Histogram that shows mid-cap stocks have outperformed large caps in 55% of rolling five-year periods since 1983.

Mid-Caps vs. Small-Caps

Histogram that shows mid-cap outperformed small caps 89% of the time since 1983.

Data for both charts from 12/31/1978 – 3/31/2024. Source: FactSet. The charts depict rolling monthly observations of trailing five-year returns. Excess return refers to the difference in performance of the indexes we are comparing and can be expressed as a positive or negative number. Bars above the 0% line indicate the amount of mid-cap outperformance. Bars below the line indicate the amount of mid-cap underperformance. The performance period began on 12/31/1978, with the first five-year return observation on 12/31/1983. The Russell Midcap® Index represents mid-cap stock performance. The Russell Top 200® Index represents large caps, and the Russell 2000® Index represents small caps. The indices are not investment products available for purchase. Past performance is no guarantee of future results.

Investors May Be Underexposed to Mid-Cap Stocks

Despite mid-cap stocks' track record, investors tend to have inadequate exposure to this portion of the equity market. Mid-caps account for 23% of the domestic equity universe. Yet the asset class represents only 10% of investors' domestic equity mutual fund assets, according to Morningstar, as of March 31, 2024.

A misperception of the Russell 1000® Index's composition may account for some of the underexposure. Because the index includes large-cap stocks (the top 200) and mid-cap stocks (the remaining 800), investors may believe their index fund or exchange-traded fund provides adequate mid-cap exposure.

In reality, larger companies have an oversized impact on the index's results. The 200 largest companies comprise 78% of the Russell 1000's weight, dwarfing the effect of the index's 800 mid-cap companies. What's more, the combined weight of just the six largest companies in the index is greater than all 800 mid-caps.

Faulty diversification strategies may be another reason for underexposure to mid-caps. When building their stock portfolios, investors may overweight the market's largest companies due to their defensive characteristics.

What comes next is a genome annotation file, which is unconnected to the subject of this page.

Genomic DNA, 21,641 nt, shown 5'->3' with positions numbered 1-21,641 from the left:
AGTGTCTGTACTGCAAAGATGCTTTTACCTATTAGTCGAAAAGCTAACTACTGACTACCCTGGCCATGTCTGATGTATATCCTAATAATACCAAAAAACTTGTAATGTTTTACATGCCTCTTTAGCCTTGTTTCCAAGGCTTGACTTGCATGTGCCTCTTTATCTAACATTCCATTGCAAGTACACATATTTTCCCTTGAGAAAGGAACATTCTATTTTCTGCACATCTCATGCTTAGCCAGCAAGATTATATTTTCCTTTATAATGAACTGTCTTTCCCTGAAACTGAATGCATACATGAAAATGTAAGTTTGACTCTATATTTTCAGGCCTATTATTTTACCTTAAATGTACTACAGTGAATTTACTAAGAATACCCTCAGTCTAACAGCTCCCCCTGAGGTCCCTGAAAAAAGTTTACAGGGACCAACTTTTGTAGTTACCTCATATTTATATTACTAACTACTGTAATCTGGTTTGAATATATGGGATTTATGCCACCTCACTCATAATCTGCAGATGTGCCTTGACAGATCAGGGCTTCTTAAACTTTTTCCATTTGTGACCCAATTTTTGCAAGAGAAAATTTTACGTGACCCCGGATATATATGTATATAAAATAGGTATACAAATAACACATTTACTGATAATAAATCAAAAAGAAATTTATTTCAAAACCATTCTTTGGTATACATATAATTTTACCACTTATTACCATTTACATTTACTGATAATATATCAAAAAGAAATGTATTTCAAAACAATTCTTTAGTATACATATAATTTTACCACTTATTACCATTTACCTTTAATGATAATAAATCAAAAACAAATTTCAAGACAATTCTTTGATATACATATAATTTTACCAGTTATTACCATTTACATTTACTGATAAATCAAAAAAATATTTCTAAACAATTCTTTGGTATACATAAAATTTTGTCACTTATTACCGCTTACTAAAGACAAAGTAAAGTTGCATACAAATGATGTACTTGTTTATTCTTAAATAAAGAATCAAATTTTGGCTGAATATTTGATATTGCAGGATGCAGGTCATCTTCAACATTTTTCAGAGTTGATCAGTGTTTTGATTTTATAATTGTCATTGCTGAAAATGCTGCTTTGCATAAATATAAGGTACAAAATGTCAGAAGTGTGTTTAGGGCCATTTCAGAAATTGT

At the same time, they may seek to increase their portfolio's return potential by investing in the market's smallest and riskiest stocks. Such an approach bypasses the attractive risk and return potential of mid-caps.

Consider an Allocation to Mid-Caps for Your Diversified Investment Strategy

We think mid-caps represent a time-tested market sweet spot with a history of outperforming large- and small-cap stocks. Their performance and risk characteristics offer the potential to improve stock portfolio returns while reducing risk compared to small-caps.

Jonathan Bauman, CFA
Jonathan Bauman, CFA

Vice President

Senior Client Portfolio Manager

Ready to Invest in Mid-Caps?

We believe a combination of actively managed growth and value portfolios may be advantageous in the mid-cap space.

Morningstar, as of 12/31/2022.

FactSet, as of 3/31/2024.

Investment return and principal value of security investments will fluctuate. The value at the time of redemption may be more or less than the original cost. Past performance is no guarantee of future results.

Historically, small- and/or mid-cap stocks have been more volatile than the stock of larger, more-established companies. Smaller companies may have limited resources, product lines and markets, and their securities may trade less frequently and in more limited volumes than the securities of larger companies.

Diversification does not assure a profit nor does it protect against loss of principal.

The opinions expressed are those of American Century Investments (or the portfolio manager) and are no guarantee of the future performance of any American Century Investments' portfolio. This material has been prepared for educational purposes only. It is not intended to provide, and should not be relied upon for, investment, accounting, legal or tax advice.